Artio Global Investors (NYSE:ART) is a publicly owned asset management company. It went public in 2009 at $25 a share and is now down to just over $2. The reason for the more than 90% drop in market value is mostly due to poor performance in an area that was formerly its principal area of activity, International Equity Funds. The current Lipper ranking for its International Equity funds is in the bottom 10% for the periods of one, three, and five years (that's the bottom 10% out of the hundreds of mutual funds covered by Lipper). Following the poor investment performance, its AUM (assets under management) went down from $56 billion on the year of the IPO to less than $17 billion presently.
The market is obviously concerned that with the huge drop of AUM there will be operational de-leveraging, and the company could not carry its weight. Let's jump in and evaluate ART's situation and valuation.
One of the first facts that needs to be clarified to properly value ART is that not all parts of the AUM suffered the same (all figures in billion $):
Total excluding International Equity
I'm purposely ignoring the years prior to 2009 because those years were tough for the entire money management industry, and ART's International Equity funds were in the top quartile. As can be seen from the table, ART has a stable AUM of $11 billion in fixed income and Other, and an International Equity AUM shrinking at a very rapid pace ($40 billion of outflows and losses over the last four years).
On thing worth noting at this point is that the commission for the Equity funds is more than double the commission of the fixed-income funds, so the change of mix hurts revenue to a larger extent than the pro-rata decline in AUM might imply.
ART has three parts that can be valued:
- Pristine balance sheet, mostly distributable.
- Fixed income and Other operations with AUM of $11 billion.
- International Equity operations with AUM of $6.8 billion.
ART has a clean balance sheet with no debt and $156 million of book value, where 85% of the assets are cash, cash equivalent, or investments in own funds. $156 million translates to $2.6$ ps (FD), or 10% over current share price.
Through operational efficiencies ART is downsizing headcount and outsourcing back office operations to cut costs and be profitable even with current AUM. Based on Q3 2012 numbers, the operations are running at $5 million of annual pretax income (ignoring the income from investments). Applying an eight times multiple gets us to $40 million, or $0.66 ps, which brings us to a grand total value of $3.26 ps, or 40% higher than current figures.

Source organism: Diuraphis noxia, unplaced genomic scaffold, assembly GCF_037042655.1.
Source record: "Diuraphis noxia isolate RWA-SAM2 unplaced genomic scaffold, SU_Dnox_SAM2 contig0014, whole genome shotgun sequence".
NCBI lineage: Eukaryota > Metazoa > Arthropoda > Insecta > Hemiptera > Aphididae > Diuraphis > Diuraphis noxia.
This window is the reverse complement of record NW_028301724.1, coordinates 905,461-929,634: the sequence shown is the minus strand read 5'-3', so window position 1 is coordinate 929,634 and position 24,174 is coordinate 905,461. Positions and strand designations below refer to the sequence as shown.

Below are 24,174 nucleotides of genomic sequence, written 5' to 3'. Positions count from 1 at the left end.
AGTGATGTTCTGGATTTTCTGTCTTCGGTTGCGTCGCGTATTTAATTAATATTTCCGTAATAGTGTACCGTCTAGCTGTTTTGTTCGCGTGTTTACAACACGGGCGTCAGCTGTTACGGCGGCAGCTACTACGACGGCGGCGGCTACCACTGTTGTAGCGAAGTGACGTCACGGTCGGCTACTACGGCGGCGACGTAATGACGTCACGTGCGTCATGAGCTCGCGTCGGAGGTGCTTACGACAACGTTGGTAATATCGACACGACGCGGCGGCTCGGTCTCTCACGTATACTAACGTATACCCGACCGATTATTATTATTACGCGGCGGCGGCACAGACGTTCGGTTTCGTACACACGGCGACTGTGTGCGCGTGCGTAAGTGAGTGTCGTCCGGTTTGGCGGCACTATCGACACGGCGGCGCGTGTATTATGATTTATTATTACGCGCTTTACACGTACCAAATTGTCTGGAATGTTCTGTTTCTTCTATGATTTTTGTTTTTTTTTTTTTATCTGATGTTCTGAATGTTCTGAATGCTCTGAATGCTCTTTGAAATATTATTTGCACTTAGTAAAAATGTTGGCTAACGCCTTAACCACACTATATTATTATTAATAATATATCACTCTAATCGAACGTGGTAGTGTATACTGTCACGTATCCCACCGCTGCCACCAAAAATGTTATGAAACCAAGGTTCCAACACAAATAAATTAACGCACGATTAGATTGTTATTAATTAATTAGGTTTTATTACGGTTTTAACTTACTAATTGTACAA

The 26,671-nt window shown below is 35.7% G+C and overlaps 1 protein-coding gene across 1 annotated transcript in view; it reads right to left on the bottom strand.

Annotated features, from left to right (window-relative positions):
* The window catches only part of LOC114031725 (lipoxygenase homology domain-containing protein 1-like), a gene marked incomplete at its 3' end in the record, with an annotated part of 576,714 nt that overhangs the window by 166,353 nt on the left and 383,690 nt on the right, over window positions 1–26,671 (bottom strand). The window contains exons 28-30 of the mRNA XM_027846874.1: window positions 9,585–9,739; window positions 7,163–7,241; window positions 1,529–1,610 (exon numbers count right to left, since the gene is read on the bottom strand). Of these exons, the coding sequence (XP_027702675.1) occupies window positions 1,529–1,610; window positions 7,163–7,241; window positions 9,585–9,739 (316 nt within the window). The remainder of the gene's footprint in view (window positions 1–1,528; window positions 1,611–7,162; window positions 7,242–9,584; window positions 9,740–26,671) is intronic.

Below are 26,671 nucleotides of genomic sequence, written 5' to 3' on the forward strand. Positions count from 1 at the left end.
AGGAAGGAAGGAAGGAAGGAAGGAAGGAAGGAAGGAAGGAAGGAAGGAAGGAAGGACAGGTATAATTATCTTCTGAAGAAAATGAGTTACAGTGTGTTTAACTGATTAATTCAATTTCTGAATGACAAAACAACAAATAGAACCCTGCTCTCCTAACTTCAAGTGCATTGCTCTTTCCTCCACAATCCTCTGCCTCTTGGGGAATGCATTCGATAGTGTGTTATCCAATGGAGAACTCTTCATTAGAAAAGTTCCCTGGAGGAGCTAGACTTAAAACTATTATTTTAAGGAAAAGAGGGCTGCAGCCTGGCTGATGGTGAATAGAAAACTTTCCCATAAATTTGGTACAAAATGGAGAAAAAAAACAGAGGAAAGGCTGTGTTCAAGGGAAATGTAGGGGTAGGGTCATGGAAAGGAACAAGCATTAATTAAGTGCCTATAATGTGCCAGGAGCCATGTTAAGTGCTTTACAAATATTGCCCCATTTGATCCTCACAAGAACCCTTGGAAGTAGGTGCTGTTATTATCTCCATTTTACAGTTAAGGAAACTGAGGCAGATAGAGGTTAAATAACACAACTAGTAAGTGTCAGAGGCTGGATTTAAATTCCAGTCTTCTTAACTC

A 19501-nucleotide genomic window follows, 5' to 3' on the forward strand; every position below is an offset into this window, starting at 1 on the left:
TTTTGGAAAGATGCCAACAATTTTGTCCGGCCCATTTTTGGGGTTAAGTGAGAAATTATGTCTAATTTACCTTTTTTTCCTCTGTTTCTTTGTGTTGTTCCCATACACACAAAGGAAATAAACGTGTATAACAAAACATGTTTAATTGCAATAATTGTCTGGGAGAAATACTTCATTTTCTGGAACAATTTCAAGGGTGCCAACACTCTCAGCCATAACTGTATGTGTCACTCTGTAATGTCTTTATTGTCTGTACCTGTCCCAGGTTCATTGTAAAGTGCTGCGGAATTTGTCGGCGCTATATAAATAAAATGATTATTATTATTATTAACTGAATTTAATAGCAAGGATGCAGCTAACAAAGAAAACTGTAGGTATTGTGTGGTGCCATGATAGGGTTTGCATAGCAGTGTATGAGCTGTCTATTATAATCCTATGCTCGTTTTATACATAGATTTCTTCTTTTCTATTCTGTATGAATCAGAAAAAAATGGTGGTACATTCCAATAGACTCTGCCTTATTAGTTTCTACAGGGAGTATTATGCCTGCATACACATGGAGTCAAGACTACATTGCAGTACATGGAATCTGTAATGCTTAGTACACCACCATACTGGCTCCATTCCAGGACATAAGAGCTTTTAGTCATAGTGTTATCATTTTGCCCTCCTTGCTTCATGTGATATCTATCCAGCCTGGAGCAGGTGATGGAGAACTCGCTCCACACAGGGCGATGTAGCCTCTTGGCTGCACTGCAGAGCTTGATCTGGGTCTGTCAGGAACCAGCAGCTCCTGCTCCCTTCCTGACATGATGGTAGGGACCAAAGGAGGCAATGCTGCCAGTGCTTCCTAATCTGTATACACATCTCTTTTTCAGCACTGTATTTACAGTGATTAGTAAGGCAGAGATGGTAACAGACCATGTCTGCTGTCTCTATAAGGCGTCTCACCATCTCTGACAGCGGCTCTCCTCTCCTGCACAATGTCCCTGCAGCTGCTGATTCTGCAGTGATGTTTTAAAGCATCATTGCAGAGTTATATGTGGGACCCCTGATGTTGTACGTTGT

However, I believe that the suggested valuation understates the real value of the operations, so let's dive into the other two parts of the valuation.
Fixed income and Other
A bargain price at which AUM may be purchased would be a 1.5 multiple over the fee income. The income from $11 billion of fixed income with an average of 50 bps commissions comes in at $55 million, and the 1.5 multiple would bring us to $82.5 million, or $1.38 ps.
One could argue that the multiple is too low because the funds have a decent track record and they require less analysis work than equity, hence leaving more of the revenue to turn into profit for an acquirer. But let's leave it at that.
Since the equity is flowing out at such a high pace, let's use an AUM of $5 billion for it and take the 115 bps of income to get to fees of $57.5 million. However, a buyer may not be willing to pay the 1.5 multiple here because of the low quality of the AUM, so let's just apply a multiple of 1 to get us to $0.96 ps.
I believe that the AUM valuation is awfully conservative valuation as can be seen from a recent acquisition by Schwab, which bought $2.3 billion of equity income for $85 million in cash plus additional payments contingent on growth. Similar valuation to the equity part alone would yield over $250 million, or $4.1 ps. Again, let's stick to our conservative valuation.
Summing up the three parts would give us a grand total of 2.6 + 1.38 + 0.96 = $4.94 ps, 110% over the current market price.
- Continued deterioration of the International Equity funds may erode further value. Although, as can be seen, even if funds would outflow to 0, there's still $4 ps in value, providing enough margin of safety from current levels.
- Management keeps the Equity's head-count of analysts even as the AUM drops to a non-sustainable level. The nice thing about the money management business is that there is no factory to maintain or inventory to hold, and at any point they have visibility to the AUM and the derived fee income so management can really control costs to guarantee profitability. However, if they decide to wait forever for a turnaround on the equity side, they may start burning cash.
To summarize, at current valuation ART provides an interesting opportunity with much of the downside protected by assets, while the upside is enormous.
Additional disclosure: The author purchased shares of Artio Global Investors for himself and for his partners at Capra Capital.